The government contended that because Jane Roe and Jane Poe are in the government’s care, the government is entitled to determine what it thinks is in their “best interest” and act accordingly; however, in the states in which these young women are detained, even a parent could not veto a minor’s decision to obtain an abortion.

Judge Henderson dissented, arguing that J.D. (Jane Doe) was not a “person” under the Due Process Clause, and thus did not have the same abortion rights citizens do.

In other words, immigrants at the border/ in detention don't have rights under the Constitution because they aren't recognized as "people" under said Constitution.

Judge Kavanaugh also dissented, joined by Judges Henderson and Griffith. He defended the panel’s decision allowing more time to find a sponsor who could remove J.D. from ORR’s custody, characterizing the en banc majority’s decision as creating “a new right for unlawful immigrant minors in U.S. Government detention to obtain immediate abortion on demand.”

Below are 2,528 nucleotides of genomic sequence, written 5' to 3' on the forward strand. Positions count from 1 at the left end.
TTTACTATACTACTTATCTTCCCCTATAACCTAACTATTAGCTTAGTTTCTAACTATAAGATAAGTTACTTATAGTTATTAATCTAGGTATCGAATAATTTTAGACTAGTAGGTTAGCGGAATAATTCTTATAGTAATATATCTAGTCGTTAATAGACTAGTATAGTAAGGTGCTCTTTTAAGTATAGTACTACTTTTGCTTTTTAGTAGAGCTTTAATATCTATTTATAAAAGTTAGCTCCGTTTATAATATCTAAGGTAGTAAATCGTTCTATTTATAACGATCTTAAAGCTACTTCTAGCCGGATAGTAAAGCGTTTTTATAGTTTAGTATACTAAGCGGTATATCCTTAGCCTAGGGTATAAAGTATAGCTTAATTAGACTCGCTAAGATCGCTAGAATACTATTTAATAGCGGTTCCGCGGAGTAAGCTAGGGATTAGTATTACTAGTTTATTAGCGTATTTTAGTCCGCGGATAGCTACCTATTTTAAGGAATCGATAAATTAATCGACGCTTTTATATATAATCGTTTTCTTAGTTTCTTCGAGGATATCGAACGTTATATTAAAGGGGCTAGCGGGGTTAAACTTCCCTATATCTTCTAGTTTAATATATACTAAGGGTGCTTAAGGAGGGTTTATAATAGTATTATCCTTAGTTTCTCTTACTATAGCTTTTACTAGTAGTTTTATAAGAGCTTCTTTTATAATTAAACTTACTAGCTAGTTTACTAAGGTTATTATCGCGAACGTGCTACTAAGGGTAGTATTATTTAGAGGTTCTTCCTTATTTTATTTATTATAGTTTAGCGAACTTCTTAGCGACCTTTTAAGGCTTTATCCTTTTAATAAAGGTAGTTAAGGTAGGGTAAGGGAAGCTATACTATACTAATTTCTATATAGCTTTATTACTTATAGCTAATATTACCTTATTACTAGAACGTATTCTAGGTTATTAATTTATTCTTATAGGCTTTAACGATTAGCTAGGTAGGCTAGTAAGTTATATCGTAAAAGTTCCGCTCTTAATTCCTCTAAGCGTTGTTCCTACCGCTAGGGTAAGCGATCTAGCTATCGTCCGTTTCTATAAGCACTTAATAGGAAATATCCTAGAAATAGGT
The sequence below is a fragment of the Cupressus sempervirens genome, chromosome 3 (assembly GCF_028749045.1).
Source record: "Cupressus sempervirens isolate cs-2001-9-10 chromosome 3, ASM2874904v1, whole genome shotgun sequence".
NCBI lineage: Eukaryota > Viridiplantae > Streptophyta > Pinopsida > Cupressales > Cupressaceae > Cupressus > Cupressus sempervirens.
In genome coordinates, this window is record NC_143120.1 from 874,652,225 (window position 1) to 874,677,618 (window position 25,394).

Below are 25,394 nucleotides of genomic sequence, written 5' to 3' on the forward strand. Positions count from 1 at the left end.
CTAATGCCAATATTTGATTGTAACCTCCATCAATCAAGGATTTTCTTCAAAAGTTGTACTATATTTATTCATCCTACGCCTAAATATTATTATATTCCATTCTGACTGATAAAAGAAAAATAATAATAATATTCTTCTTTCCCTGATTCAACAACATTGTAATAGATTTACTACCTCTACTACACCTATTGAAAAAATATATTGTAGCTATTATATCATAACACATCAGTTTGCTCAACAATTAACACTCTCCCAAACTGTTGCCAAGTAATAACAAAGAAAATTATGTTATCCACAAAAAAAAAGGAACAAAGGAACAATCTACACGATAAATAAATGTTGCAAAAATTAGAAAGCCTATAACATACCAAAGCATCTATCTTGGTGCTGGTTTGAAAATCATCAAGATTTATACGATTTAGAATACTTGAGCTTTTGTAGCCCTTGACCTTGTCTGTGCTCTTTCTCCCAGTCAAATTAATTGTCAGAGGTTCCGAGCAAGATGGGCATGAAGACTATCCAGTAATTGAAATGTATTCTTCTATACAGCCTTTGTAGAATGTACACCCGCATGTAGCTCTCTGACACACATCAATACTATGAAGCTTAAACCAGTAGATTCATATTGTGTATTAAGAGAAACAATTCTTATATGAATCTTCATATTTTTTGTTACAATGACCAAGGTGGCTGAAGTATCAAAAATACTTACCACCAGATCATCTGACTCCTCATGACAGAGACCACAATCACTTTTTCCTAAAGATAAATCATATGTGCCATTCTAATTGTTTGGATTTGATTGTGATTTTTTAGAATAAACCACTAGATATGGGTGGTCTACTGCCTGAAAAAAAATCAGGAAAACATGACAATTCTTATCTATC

39. Id. at 752 (Kavanaugh, J., dissenting).

Instead, he would have held that sponsorship is not an undue burden, arguing that avoiding the need for the government to facilitate the abortion successfully balances the parties’ interests.

Kavanaugh earlier suggested the young girl could wait until she had a sponsor who would "facilitate" an abortion, though she already had been waiting and Texas law has a 20 weeks cut-off. The longer she had to wait the less likely she could get a legal abortion.